Professor Richard Herrington is former Head of Earth Sciences at the Natural History Museum (NHM) and visiting Professor at both the University of Exeter and Imperial College. Trained as an economic geologist, Richard’s 40 years of experience includes working in the mining industry which has framed his approach to developing minerals research that provides solutions to the challenges of discovery and recovery of useful minerals. The bulk of his current research is focused on metals critical for our modern economy seeking supply solutions that ensure sustainable outcomes. He is currently working on projects focused on copper, cobalt and lithium from conventional and unconventional sources.
Mining a green future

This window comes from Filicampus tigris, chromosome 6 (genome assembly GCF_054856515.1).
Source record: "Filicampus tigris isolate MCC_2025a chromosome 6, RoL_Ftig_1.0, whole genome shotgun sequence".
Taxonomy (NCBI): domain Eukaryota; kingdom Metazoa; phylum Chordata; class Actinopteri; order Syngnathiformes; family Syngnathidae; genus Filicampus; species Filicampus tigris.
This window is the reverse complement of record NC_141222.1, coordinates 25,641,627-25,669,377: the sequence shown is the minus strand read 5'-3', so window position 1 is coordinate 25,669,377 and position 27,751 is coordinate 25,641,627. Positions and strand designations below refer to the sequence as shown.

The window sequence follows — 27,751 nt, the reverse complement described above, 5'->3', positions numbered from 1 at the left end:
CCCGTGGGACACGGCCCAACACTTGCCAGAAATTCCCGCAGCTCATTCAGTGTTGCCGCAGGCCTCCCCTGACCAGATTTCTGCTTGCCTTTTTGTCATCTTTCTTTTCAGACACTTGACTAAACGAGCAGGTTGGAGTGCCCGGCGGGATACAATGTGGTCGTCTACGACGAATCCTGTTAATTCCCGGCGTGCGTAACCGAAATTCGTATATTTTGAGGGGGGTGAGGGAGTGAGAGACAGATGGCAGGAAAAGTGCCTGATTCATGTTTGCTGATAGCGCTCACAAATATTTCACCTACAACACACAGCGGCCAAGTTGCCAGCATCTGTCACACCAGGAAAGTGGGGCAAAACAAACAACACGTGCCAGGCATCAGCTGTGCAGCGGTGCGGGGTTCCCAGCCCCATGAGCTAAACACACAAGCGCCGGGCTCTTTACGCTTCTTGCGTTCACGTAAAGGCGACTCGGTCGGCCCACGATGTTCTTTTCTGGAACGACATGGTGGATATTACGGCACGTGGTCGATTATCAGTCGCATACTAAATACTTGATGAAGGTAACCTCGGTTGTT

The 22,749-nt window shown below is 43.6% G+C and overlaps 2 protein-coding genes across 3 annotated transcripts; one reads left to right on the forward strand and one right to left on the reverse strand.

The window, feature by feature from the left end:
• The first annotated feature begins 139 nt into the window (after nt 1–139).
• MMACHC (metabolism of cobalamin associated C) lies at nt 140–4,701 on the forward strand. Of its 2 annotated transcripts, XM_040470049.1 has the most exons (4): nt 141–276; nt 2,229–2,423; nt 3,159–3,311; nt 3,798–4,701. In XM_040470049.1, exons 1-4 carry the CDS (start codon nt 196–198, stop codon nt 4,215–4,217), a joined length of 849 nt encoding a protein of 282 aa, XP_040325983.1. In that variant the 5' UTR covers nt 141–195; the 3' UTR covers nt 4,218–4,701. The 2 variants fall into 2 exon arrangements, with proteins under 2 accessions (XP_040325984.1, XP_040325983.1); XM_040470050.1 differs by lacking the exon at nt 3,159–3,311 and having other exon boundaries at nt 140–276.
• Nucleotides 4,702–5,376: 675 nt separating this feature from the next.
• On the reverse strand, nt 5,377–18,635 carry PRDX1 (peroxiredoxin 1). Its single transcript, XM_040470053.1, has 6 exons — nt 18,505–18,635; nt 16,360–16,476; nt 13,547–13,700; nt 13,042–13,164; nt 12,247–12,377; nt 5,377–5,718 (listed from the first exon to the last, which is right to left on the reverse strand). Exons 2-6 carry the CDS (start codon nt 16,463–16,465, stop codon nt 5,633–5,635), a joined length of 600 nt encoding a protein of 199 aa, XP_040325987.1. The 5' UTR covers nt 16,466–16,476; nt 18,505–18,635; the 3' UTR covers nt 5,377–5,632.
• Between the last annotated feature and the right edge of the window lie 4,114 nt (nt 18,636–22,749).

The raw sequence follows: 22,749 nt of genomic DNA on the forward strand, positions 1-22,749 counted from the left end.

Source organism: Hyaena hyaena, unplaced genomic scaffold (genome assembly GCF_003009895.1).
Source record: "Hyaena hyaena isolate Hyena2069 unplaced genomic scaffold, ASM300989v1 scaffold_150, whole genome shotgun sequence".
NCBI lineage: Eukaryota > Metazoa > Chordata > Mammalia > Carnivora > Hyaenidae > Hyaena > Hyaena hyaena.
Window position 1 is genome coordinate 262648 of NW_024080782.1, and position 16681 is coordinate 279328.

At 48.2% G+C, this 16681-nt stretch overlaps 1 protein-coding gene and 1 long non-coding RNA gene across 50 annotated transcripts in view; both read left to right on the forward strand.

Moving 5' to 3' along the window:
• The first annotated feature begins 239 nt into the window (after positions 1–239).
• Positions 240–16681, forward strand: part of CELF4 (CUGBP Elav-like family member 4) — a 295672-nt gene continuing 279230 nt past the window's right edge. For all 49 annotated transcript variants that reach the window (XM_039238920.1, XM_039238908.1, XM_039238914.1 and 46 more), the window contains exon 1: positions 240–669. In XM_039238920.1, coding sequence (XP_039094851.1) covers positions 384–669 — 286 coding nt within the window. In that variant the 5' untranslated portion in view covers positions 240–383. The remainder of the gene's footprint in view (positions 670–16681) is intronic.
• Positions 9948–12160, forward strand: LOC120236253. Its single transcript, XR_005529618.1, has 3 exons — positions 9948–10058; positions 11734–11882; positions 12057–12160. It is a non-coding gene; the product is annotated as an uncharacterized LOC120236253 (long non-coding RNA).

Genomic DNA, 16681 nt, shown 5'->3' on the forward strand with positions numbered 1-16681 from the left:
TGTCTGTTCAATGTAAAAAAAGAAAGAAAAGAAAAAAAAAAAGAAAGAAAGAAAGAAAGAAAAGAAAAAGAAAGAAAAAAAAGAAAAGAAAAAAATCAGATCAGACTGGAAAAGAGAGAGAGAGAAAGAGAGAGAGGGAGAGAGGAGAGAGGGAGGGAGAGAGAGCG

Society’s ultimate ambition will be to recycle and reuse the metals we need. However, new-mined resources will be required for the foreseeable future to enable the proposed green technologies and infrastructure. We must carefully balance the need to mine with the requirement to tackle environmental and social governance issues and to deliver sustainable development goals, ensuring outcomes are beneficial for both people and planet. True effects on biodiversity loss have not been included in mining project evaluations to date and thus a new approach is needed embracing principles outlined in the recent Dasgupta report on biodiversity loss. To mitigate the need to mine greenfield resource, new frontiers for supply should include neglected mined waste and seeking more regulated mining areas in our own backyards rather than relying on sources with less controllable, fragile and problematic supply chains. The debate about mining our deep ocean, as alternative to terrestrial sources, needs to be resolved. Based on such a broad analysis, we can then make balanced societal choices about metal and mineral supply to deliver the green revolution.